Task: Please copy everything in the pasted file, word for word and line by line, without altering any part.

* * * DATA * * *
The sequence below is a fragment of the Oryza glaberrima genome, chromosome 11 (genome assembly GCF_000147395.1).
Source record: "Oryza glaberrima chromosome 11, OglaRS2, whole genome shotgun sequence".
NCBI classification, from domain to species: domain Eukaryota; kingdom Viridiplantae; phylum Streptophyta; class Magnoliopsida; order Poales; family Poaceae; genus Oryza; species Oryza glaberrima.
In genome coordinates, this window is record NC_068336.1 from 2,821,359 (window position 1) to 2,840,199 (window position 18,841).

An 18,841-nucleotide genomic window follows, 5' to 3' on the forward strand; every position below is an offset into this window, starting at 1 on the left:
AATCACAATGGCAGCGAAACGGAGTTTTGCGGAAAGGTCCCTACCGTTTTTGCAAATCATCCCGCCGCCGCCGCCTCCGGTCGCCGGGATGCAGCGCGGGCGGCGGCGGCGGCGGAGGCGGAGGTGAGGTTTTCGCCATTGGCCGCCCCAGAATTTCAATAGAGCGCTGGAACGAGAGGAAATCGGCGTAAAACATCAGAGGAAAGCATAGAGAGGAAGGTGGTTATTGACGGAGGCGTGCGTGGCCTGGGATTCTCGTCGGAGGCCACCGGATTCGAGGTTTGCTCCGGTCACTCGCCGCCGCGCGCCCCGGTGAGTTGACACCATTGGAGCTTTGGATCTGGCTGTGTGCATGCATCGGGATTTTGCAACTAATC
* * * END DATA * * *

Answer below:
The sequence below is a fragment of the Oryza glaberrima genome, chromosome 11 (genome assembly GCF_000147395.1).
Source record: "Oryza glaberrima chromosome 11, OglaRS2, whole genome shotgun sequence".
NCBI classification, from domain to species: domain Eukaryota; kingdom Viridiplantae; phylum Streptophyta; class Magnoliopsida; order Poales; family Poaceae; genus Oryza; species Oryza glaberrima.
In genome coordinates, this window is record NC_068336.1 from 2,821,359 (window position 1) to 2,840,199 (window position 18,841).

An 18,841-nucleotide genomic window follows, 5' to 3' on the forward strand; every position below is an offset into this window, starting at 1 on the left:
AATCACAATGGCAGCGAAACGGAGTTTTGCGGAAAGGTCCCTACCGTTTTTGCAAATCATCCCGCCGCCGCCGCCTCCGGTCGCCGGGATGCAGCGCGGGCGGCGGCGGCGGCGGAGGCGGAGGTGAGGTTTTCGCCATTGGCCGCCCCAGAATTTCAATAGAGCGCTGGAACGAGAGGAAATCGGCGTAAAACATCAGAGGAAAGCATAGAGAGGAAGGTGGTTATTGACGGAGGCGTGCGTGGCCTGGGATTCTCGTCGGAGGCCACCGGATTCGAGGTTTGCTCCGGTCACTCGCCGCCGCGCGCCCCGGTGAGTTGACACCATTGGAGCTTTGGATCTGGCTGTGTGCATGCATCGGGATTTTGCAACTAATC